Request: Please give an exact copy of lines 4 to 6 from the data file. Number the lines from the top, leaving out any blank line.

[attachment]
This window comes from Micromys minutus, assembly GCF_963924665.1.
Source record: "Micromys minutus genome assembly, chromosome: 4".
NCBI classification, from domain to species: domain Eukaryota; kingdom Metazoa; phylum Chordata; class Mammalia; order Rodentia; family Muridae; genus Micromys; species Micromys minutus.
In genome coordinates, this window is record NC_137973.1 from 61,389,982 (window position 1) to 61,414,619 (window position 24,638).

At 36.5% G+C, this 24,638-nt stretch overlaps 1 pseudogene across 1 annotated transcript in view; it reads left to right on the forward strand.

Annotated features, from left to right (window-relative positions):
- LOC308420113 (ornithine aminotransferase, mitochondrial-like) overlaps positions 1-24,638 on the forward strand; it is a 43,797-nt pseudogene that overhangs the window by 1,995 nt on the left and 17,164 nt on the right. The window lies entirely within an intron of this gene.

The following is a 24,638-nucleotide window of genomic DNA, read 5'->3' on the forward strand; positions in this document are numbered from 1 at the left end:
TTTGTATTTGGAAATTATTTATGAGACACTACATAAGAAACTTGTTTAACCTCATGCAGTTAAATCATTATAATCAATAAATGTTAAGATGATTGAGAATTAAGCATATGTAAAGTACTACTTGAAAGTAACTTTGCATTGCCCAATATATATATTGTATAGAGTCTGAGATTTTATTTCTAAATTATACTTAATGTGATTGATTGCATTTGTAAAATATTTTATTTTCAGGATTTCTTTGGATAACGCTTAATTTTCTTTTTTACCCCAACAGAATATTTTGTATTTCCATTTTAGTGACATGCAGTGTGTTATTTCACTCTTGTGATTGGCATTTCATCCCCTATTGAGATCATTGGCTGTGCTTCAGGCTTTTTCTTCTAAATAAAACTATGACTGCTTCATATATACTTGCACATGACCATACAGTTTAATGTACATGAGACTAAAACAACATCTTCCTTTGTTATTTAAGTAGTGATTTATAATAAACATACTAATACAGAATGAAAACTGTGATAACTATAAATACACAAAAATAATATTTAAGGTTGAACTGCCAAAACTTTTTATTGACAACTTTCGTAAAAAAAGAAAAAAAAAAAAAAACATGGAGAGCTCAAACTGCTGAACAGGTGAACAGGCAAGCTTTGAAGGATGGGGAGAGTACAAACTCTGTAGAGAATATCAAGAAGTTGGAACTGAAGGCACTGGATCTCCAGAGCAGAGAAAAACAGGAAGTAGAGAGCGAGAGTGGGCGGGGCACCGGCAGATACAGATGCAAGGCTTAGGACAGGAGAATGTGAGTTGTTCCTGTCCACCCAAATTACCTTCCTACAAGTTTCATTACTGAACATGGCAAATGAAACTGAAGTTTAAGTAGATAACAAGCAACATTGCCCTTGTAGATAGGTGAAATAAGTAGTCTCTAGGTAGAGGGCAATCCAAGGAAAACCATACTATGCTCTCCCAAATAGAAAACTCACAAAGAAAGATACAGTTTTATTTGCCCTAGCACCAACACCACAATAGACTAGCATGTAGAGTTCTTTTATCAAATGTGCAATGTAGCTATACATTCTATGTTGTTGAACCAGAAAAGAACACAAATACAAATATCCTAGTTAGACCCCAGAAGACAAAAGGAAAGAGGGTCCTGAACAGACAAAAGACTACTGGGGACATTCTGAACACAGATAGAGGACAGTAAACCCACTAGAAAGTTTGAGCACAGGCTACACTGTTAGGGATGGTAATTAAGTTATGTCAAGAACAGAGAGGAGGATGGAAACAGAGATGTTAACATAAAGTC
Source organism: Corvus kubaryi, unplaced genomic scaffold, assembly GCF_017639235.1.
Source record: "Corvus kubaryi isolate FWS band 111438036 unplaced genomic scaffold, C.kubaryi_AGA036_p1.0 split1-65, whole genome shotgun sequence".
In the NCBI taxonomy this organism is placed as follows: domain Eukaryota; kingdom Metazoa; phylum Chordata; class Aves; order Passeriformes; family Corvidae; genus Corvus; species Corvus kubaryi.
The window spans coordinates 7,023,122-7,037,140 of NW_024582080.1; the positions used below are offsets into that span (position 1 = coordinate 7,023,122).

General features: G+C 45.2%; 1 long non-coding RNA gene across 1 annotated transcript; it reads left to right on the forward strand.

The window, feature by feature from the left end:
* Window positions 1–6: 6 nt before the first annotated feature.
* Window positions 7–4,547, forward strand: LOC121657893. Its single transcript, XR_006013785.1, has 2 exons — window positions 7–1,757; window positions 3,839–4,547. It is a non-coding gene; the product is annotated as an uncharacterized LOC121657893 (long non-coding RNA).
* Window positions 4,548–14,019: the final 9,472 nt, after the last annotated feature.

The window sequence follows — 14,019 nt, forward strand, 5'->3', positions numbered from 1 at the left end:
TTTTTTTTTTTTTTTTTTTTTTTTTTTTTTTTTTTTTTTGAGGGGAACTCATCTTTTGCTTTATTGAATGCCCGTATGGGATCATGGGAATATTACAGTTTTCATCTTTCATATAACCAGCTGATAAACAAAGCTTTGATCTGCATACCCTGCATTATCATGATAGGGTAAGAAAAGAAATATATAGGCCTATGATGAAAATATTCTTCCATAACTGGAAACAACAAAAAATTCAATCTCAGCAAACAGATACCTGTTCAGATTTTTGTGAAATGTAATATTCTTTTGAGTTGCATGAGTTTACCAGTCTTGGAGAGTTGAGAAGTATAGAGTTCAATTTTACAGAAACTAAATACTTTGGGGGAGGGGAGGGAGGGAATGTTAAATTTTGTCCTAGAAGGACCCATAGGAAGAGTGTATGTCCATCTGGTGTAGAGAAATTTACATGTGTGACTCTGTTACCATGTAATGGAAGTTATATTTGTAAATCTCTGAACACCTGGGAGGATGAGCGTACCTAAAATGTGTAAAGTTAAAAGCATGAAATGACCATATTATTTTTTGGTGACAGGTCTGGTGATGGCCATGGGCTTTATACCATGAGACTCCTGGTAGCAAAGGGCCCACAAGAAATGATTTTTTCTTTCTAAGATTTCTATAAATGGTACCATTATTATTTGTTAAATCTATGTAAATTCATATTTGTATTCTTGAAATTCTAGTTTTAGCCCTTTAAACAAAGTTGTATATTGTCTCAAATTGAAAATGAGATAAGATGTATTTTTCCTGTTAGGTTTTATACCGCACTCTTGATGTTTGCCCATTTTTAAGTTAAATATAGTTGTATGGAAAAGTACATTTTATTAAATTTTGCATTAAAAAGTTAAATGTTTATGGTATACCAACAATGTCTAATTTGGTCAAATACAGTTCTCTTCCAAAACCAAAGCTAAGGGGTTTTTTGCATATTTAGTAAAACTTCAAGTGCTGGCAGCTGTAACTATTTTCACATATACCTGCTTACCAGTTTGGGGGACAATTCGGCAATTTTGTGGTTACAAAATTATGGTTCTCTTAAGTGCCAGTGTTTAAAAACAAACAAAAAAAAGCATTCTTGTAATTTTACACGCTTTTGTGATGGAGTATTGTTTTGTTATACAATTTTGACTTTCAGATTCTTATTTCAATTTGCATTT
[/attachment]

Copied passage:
In genome coordinates, this window is record NC_137973.1 from 61,389,982 (window position 1) to 61,414,619 (window position 24,638).

At 36.5% G+C, this 24,638-nt stretch overlaps 1 pseudogene across 1 annotated transcript in view; it reads left to right on the forward strand.

Annotated features, from left to right (window-relative positions):